The Burning

Frank Norwood, Author Dial Press $21.95 (293p) ISBN 978-0-385-31380-3
Untranslated street slang heightens the realism of Norwood's first novel, which focuses on moments of private terror during one night in the lives of ordinary people sucked into an inner-city riot. In an unnamed city, a bitterly sardonic white police veteran and his rookie partner attempt to safely abort an old black man's teetering tightrope walk across a clothesline strung above the heads of his cheering/jeering neighbors. Ignored, then enraged, the cop draws his gun just as the old man falls to his death. The crowd tears the cop apart and torches the police car as the rookie, disabled by an injured ankle, escapes to the suspect safety of an abandoned building. Media coverage spreads fear among the innocent and anarchy among the outraged. People act heroically and villainously at random: a savage gang leader spares a retarded 10-year-old white boy lost in the melee; the boy's beaten father is spirited to a hospital by a distraught black resident. A drug-addicted Vietnam vet hijacks a bus into the area and blows up a gas station, launching the riot into a major war; meanwhile, a 15-year-old black mother clings to her newfound religion and her baby while she talks the ungrateful rookie cop through the horrific night. As Norwood pins Asian merchants, white transients and black officials to the page without apology, blame or excuse, he yields insight into how such an event can come to pass without pretending to provide any answers. Though overwritten in patches, this is a powerful, memorable debut. Major ad/promo; author tour; British, translation, audio, electronic, performance rights: William Morris Agency. (June)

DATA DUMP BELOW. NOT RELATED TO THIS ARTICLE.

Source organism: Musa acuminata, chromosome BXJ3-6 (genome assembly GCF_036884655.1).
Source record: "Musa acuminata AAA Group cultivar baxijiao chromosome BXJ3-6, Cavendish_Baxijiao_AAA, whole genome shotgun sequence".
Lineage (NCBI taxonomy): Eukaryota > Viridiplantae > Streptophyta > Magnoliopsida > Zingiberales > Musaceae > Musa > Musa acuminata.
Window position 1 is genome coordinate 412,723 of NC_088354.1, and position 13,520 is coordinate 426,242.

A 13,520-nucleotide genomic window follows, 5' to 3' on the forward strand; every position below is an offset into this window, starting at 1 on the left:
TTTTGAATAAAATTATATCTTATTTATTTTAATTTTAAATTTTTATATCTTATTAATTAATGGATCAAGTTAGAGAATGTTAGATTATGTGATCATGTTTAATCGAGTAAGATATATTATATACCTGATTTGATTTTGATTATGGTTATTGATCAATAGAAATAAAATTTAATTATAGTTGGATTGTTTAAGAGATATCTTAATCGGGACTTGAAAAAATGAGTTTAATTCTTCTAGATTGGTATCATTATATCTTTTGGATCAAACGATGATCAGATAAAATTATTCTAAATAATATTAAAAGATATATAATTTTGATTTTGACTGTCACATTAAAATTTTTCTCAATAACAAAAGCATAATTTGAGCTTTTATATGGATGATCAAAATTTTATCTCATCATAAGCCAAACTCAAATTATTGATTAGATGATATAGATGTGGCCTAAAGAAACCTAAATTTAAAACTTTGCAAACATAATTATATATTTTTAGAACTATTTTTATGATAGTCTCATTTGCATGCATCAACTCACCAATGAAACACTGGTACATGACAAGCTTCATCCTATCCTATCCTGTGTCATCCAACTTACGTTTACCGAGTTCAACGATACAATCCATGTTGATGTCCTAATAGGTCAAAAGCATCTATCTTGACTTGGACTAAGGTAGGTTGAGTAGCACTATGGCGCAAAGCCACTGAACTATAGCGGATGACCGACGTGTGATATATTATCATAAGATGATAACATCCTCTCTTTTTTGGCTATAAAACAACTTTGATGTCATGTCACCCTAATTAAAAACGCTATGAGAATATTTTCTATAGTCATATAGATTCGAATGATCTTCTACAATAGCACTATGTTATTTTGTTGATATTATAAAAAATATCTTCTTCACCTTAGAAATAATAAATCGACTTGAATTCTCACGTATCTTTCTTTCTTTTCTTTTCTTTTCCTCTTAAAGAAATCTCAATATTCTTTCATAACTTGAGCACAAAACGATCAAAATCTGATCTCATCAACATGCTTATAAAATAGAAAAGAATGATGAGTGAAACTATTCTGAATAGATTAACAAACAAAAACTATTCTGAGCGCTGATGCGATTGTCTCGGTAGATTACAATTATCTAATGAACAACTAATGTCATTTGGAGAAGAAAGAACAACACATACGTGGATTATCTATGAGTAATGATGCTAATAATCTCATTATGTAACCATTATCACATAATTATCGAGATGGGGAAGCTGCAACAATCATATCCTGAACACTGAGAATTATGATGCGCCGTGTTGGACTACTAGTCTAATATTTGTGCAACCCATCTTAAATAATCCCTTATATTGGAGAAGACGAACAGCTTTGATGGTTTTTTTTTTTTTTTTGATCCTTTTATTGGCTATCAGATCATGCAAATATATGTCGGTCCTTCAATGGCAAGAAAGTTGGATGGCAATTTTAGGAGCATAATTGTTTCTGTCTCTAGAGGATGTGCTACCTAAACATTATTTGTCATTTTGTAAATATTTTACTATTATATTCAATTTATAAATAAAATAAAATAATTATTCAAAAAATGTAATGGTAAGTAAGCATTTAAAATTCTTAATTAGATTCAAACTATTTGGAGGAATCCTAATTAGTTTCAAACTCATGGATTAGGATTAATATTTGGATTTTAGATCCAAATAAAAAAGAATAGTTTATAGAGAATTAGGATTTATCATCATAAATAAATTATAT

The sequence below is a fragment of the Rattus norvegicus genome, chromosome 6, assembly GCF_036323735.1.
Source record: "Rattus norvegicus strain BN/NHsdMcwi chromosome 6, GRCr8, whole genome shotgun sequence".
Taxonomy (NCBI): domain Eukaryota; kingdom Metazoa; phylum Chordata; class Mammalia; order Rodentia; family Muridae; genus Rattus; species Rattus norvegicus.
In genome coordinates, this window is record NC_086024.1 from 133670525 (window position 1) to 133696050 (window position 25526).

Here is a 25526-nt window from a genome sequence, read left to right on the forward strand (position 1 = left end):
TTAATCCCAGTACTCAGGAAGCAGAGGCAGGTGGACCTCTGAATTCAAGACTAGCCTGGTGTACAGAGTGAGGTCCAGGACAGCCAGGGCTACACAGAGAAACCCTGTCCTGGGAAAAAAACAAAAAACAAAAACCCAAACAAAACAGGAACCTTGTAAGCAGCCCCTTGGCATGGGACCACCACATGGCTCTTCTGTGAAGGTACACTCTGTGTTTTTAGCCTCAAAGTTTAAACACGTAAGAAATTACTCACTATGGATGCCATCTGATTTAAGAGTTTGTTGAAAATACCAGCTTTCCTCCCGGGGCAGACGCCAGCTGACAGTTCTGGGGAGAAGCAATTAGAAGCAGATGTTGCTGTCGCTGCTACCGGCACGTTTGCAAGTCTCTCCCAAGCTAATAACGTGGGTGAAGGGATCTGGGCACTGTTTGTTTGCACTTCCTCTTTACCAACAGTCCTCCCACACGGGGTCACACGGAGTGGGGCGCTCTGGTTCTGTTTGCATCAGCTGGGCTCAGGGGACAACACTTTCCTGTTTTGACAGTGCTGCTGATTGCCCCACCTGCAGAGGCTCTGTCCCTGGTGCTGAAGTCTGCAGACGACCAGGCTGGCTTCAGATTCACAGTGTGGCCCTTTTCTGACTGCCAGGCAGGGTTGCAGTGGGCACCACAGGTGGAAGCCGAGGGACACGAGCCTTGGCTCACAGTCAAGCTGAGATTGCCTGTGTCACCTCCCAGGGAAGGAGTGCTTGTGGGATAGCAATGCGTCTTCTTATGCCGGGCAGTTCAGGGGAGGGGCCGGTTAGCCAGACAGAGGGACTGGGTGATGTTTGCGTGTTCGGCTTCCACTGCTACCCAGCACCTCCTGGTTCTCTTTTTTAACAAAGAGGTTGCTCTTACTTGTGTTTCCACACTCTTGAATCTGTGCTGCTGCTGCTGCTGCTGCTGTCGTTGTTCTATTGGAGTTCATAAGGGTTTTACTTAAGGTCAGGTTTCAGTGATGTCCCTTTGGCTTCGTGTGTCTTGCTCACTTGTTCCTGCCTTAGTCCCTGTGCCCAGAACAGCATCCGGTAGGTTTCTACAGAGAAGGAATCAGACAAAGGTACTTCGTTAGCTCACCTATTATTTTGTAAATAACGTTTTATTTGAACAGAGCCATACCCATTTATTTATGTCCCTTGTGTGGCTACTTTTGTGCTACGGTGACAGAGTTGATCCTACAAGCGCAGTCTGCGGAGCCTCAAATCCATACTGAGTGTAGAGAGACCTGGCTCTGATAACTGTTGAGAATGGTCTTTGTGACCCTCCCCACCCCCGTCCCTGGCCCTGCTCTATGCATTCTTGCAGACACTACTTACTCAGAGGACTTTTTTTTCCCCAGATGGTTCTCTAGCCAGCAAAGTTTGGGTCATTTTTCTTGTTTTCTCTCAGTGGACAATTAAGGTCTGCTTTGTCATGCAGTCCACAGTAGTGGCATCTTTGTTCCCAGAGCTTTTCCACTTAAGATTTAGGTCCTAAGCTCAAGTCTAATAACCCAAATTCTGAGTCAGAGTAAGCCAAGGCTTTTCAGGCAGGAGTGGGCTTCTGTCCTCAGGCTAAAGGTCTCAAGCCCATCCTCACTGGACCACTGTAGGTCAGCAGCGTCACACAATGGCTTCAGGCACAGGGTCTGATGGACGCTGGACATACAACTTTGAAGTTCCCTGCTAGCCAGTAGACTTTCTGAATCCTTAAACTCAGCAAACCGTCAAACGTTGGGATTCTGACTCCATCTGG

Reviewed on: 05/01/1995
Release date: 05/01/1995
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